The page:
A crisis in access to medical training

If the Covid epidemic has exposed the shortcomings of the public health system, the Ukrainian crisis has blatantly shown the shortcomings of the medical education system in the country. The humanitarian problem posed by the evacuation of students from the conflict zone has received much attention. The crisis has also brought to light the reality of tens of thousands of students seeking medical training in Ukraine and other countries. According to reports, Ukraine has more than 20,000 such students. Countries like Romania and Poland and other former Soviet republics like Kyrgyzstan also have large populations of Indian students. These are not countries known for their high educational standards like the United States and Britain, where Indian students have traditionally gone to school. In the case of medical education, it is the lack of affordable opportunities in India that has forced students to go abroad and gain admission into colleges in these countries.

Around 90,000 places in undergraduate medicine are available in the country each year. More than 16 lakh candidates are vying through NEET and about 8.5 lakh of them qualify. Only about half of the 90,000 places are available within the government quota where the course is relatively affordable. Many students cannot afford the expenses even if they get admission in government quota seats in private colleges. Some states do not have this quota at all. The cost of education is around Rs 1 crore or more in private colleges. No student from an ordinary family can afford it. The thresholds for NEETs are rather low. In 2021, it was 138 points out of 720. The result is that poor but bright applicants are expelled while rich but less deserving and even below average students manage to gain admission into private colleges. Shekharappa, the father of Naveen Gyanagoudar, the student from Karnataka who was killed in Ukraine, said he could not support his son’s education in India when Naveen was a brilliant student. It will also impact the social makeup of the nation’s medical fraternity for years to come.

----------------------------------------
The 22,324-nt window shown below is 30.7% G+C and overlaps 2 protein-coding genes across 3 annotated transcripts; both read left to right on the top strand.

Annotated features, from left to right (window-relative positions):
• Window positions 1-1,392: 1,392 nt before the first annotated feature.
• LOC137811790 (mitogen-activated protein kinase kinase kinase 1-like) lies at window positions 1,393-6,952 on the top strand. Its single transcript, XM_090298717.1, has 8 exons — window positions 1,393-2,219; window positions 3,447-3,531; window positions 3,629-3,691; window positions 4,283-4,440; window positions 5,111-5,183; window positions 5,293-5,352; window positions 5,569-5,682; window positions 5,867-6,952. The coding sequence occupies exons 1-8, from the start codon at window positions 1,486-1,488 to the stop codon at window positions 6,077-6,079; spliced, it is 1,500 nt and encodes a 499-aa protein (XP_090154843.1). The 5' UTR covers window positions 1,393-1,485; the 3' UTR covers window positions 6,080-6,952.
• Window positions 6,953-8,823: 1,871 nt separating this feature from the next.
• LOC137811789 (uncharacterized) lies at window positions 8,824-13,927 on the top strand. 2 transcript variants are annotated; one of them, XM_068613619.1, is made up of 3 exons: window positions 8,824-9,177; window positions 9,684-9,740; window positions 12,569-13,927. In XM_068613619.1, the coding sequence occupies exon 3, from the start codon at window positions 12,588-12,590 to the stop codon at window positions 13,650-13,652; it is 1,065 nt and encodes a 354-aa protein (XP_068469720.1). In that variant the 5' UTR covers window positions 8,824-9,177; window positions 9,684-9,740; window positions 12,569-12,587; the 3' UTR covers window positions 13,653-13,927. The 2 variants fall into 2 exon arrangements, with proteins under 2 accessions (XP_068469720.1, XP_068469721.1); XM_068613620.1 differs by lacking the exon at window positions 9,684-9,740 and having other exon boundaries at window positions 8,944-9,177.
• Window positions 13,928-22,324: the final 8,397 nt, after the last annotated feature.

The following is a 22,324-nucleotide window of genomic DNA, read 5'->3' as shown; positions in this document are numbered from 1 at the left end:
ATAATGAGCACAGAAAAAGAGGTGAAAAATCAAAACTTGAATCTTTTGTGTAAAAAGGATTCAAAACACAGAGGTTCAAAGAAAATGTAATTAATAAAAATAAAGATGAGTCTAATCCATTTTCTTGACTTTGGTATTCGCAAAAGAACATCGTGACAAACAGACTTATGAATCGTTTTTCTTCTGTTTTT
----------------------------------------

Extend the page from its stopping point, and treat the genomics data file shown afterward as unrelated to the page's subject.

Apart from the affordability of education, the issue of availability of places also needs to be seriously addressed. There are more than 550 medical colleges in the country and their production is insufficient for a country of Indian population. According to the WHO standard of one doctor per 1,000 people, the country should have 1.38 million doctors, but it only has 1.2 million in 2021. There is also a serious shortage of other health personnel such as nurses and pharmacists. The Ukrainian crisis has highlighted the need for more investment and effort to expand medical education and make it accessible to most aspirants.

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Helen D. Jessen